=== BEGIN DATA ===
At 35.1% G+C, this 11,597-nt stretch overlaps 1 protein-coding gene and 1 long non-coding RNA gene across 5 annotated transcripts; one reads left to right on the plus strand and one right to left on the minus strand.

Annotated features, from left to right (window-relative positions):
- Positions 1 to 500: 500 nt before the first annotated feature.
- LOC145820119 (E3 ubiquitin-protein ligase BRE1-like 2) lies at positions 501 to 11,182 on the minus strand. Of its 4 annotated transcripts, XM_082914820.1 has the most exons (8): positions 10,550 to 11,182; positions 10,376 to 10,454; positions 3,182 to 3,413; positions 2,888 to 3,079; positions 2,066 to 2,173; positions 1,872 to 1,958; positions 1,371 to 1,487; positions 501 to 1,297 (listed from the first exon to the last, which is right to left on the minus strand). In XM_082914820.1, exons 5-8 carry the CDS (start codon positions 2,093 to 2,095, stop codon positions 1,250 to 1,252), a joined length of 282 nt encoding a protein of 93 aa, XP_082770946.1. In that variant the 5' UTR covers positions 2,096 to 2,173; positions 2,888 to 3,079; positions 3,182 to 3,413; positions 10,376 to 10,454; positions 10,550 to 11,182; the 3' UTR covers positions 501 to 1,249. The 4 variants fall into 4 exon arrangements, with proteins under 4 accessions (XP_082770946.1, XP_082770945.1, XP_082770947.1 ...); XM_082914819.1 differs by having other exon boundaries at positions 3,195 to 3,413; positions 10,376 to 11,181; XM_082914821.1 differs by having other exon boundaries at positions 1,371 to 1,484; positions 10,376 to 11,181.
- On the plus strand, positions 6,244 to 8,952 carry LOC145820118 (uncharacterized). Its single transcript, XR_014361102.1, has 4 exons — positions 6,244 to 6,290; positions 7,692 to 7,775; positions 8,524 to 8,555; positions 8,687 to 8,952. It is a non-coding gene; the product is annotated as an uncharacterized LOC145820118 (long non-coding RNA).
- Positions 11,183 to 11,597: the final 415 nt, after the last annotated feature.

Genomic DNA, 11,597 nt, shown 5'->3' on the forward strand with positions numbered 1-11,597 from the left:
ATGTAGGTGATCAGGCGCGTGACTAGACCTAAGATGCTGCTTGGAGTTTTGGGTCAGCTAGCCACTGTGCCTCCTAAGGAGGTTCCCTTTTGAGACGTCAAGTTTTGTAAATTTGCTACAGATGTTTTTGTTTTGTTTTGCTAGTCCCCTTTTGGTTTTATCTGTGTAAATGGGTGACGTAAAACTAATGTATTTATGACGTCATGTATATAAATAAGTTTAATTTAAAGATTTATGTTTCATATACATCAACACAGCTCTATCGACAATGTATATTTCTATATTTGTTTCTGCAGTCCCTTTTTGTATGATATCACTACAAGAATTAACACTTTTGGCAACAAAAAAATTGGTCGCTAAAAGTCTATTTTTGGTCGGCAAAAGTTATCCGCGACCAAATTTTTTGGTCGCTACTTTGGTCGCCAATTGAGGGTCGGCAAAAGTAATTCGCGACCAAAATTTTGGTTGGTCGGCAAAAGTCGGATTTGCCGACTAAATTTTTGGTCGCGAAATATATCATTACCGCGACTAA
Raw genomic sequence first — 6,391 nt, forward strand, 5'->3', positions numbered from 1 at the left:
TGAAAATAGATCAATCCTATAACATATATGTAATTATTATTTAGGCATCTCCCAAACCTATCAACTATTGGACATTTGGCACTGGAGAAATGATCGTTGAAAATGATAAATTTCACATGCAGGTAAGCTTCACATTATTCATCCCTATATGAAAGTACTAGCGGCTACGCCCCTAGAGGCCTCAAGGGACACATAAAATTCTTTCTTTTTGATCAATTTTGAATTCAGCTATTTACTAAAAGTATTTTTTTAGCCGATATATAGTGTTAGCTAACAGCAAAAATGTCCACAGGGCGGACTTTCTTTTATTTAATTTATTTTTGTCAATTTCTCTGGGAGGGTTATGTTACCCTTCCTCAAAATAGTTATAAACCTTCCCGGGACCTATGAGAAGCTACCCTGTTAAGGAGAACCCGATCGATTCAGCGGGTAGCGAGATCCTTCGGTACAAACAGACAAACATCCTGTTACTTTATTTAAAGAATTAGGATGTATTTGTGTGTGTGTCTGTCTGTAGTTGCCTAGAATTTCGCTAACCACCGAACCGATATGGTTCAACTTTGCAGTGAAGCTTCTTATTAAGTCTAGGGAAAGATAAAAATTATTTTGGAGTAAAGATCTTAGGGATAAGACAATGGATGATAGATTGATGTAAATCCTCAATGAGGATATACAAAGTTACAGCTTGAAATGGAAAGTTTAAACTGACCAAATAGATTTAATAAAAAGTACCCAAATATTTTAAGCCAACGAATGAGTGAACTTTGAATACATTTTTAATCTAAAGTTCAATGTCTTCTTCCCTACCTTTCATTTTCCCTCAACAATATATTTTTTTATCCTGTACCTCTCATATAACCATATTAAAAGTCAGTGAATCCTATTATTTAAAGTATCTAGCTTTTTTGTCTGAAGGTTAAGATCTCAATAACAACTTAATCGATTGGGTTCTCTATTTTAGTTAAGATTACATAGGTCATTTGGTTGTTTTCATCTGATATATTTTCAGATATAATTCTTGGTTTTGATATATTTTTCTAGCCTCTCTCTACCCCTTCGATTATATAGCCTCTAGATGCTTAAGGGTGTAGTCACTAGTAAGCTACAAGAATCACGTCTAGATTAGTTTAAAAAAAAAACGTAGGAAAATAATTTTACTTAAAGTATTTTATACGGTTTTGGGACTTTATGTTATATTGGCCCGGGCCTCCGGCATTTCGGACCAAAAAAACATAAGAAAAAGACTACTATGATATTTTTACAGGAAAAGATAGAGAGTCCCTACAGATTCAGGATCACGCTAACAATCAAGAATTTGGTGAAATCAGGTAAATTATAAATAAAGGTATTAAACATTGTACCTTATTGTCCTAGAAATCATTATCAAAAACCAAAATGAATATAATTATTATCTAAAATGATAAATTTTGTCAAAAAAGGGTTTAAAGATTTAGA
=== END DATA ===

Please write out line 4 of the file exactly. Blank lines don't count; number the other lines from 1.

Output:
- LOC145820119 (E3 ubiquitin-protein ligase BRE1-like 2) lies at positions 501 to 11,182 on the minus strand. Of its 4 annotated transcripts, XM_082914820.1 has the most exons (8): positions 10,550 to 11,182; positions 10,376 to 10,454; positions 3,182 to 3,413; positions 2,888 to 3,079; positions 2,066 to 2,173; positions 1,872 to 1,958; positions 1,371 to 1,487; positions 501 to 1,297 (listed from the first exon to the last, which is right to left on the minus strand). In XM_082914820.1, exons 5-8 carry the CDS (start codon positions 2,093 to 2,095, stop codon positions 1,250 to 1,252), a joined length of 282 nt encoding a protein of 93 aa, XP_082770946.1. In that variant the 5' UTR covers positions 2,096 to 2,173; positions 2,888 to 3,079; positions 3,182 to 3,413; positions 10,376 to 10,454; positions 10,550 to 11,182; the 3' UTR covers positions 501 to 1,249. The 4 variants fall into 4 exon arrangements, with proteins under 4 accessions (XP_082770946.1, XP_082770945.1, XP_082770947.1 ...); XM_082914819.1 differs by having other exon boundaries at positions 3,195 to 3,413; positions 10,376 to 11,181; XM_082914821.1 differs by having other exon boundaries at positions 1,371 to 1,484; positions 10,376 to 11,181.